(2019-10-17 17:26:36.498327) 1500,null,null
(2019-10-17 17:26:42.074627) 1500,null,null
(2019-10-17 17:26:47.635900) 1500,null,null
(2019-10-17 17:26:53.253580) 1500,null,null
(2019-10-17 17:26:58.850476) 1500,null,null
(2019-10-17 17:27:04.413253) 1500,null,null
(2019-10-17 17:27:09.958870) 1500,null,null
(2019-10-17 17:27:15.495383) 3200,null,null

(2019-10-d 17:24:36.622792) Copying file
(2019-10-d 17:24:39.174707) Copying file 1
(2019-10-d 17:24:41.644146) Copying file 2
(2019-10-d 17:24:44.074194) Copying file 3
(2019-10-d 17:24:46.563777) Copying file 4
(2019-10-d 17:24:49.033014) Copying file 5
(2019-10-d 17:24:51.509967) Copying file 6
(2019-10-d 17:24:54.935158) Copying file 7
(2019-10-d 17:24:57.405324) Copying file 8
(2019-10-d 17:25:00.329522) Copying file 9
(2019-10-d 17:25:02.873334) Copying file 10
(2019-10-d 17:25:05.474731) Copying file 11
(2019-10-d 17:25:08.055041) Copying file 12
(2019-10-d 17:25:10.593861) Copying file 13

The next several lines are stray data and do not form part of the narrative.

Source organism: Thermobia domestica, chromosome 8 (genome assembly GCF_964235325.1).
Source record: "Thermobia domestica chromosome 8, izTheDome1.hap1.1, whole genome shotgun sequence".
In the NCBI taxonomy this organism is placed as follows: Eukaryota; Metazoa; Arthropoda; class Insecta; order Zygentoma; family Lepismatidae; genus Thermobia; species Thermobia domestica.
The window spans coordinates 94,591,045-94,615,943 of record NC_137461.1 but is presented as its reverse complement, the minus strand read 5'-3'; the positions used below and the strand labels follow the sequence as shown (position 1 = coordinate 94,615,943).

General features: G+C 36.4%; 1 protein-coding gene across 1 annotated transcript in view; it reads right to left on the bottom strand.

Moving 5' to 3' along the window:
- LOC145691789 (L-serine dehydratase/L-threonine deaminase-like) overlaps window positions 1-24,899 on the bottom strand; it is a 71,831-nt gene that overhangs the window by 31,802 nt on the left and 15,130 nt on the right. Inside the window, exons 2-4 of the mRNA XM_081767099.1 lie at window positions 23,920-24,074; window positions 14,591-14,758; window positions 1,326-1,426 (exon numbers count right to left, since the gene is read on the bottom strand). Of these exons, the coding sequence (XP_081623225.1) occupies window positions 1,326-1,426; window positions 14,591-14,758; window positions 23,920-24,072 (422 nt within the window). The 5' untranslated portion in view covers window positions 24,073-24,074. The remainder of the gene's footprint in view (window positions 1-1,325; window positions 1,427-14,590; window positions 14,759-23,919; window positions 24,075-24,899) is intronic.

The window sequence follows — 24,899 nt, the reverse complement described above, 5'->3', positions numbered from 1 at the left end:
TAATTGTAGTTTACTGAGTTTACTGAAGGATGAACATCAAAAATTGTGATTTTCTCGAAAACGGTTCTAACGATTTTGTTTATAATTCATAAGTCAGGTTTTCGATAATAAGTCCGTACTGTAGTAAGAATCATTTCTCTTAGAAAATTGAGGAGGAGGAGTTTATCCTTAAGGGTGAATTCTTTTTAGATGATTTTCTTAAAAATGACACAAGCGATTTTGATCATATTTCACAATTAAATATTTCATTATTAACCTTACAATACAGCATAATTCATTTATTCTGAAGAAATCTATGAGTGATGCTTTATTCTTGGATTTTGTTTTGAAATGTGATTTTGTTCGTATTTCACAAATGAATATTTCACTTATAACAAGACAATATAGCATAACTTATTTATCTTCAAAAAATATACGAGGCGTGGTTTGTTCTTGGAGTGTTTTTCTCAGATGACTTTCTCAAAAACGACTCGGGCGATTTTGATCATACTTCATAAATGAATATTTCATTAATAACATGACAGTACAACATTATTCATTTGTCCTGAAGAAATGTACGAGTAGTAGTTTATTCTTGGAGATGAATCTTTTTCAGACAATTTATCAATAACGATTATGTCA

(2019-10-d 17:25:13.190899) Copying file 14
(2019-10-d 17:25:15.679632) Copying file 15
(2019-10-d 17:25:18.156999) Copying file 16
(2019-10-d 17:26:20.862639) Copying file 17
(2019-10-d 17:26:23.338329) Copying file 18
(2019-10-d 17:26:25.947379) Copying file 19
(2019-10-d 17:26:28.510195) Copying file 20
(2019-10-d 17:26:31.032345) Copying file 21
(2019-10-d 17:26:33.515189) Copying file 22
(2019-10-d 17:26:36.036805) Copying file 23
(2019-10-d 17:26:38.642543) Copying file 24
(2019-10-d 17:26:41.108855) Copying file 25
(2019-10-d 17:26:43.511439) Copying file 26
(2019-10-d 17:26:45.957778) Copying file 27
(2019-10-d 17:26:49.459563) Copying file 28
(2019-10-d 17:26:52.092022) Copying file 29
(2019-10-d 17:26:54.718526) Copying file 30
(2019-10-d 17:26:57.305769) Copying file 31
(2019-10-d 17:26:59.864569) Copying file 32
(2019-10-d 17:27:02.392413) Copying file 33
(2019-10-d 17:27:04.882784) Copying file 34
(2019-10-d 17:27:07.708058) Copying file 35
(2019-10-d 17:27:10.230805) Copying file 36
(2019-10-d 17:27:12.733081) Copying file 37
(2019-10-d 17:27:15.218653) Copying file 38
(2019-10-d 17:27:17.698528) Copying file 39

In this set up you can see that the accurate results runs in the range of 10-30 seconds behind the data set.